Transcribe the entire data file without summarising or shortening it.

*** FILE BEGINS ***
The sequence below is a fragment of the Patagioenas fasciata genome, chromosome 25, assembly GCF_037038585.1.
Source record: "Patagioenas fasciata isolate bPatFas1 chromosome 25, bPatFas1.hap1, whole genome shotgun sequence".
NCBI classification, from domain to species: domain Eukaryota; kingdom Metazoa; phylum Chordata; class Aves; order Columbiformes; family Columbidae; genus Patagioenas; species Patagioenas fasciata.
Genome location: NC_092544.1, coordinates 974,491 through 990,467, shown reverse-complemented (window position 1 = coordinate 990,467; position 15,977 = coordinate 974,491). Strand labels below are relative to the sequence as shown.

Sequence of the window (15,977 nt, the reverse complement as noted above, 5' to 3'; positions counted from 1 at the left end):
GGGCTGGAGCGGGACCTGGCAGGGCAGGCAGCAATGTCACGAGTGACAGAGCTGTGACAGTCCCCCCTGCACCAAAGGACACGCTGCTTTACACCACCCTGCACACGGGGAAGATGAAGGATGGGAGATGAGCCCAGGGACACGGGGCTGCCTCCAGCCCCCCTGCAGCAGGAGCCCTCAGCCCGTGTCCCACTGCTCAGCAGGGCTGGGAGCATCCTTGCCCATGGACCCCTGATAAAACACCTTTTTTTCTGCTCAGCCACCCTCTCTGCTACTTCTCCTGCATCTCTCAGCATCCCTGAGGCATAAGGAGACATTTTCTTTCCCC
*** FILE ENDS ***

The sequence below is a fragment of the Patagioenas fasciata genome, chromosome 25, assembly GCF_037038585.1.
Source record: "Patagioenas fasciata isolate bPatFas1 chromosome 25, bPatFas1.hap1, whole genome shotgun sequence".
NCBI classification, from domain to species: domain Eukaryota; kingdom Metazoa; phylum Chordata; class Aves; order Columbiformes; family Columbidae; genus Patagioenas; species Patagioenas fasciata.
Genome location: NC_092544.1, coordinates 974,491 through 990,467, shown reverse-complemented (window position 1 = coordinate 990,467; position 15,977 = coordinate 974,491). Strand labels below are relative to the sequence as shown.

Sequence of the window (15,977 nt, the reverse complement as noted above, 5' to 3'; positions counted from 1 at the left end):
GGGCTGGAGCGGGACCTGGCAGGGCAGGCAGCAATGTCACGAGTGACAGAGCTGTGACAGTCCCCCCTGCACCAAAGGACACGCTGCTTTACACCACCCTGCACACGGGGAAGATGAAGGATGGGAGATGAGCCCAGGGACACGGGGCTGCCTCCAGCCCCCCTGCAGCAGGAGCCCTCAGCCCGTGTCCCACTGCTCAGCAGGGCTGGGAGCATCCTTGCCCATGGACCCCTGATAAAACACCTTTTTTTCTGCTCAGCCACCCTCTCTGCTACTTCTCCTGCATCTCTCAGCATCCCTGAGGCATAAGGAGACATTTTCTTTCCCC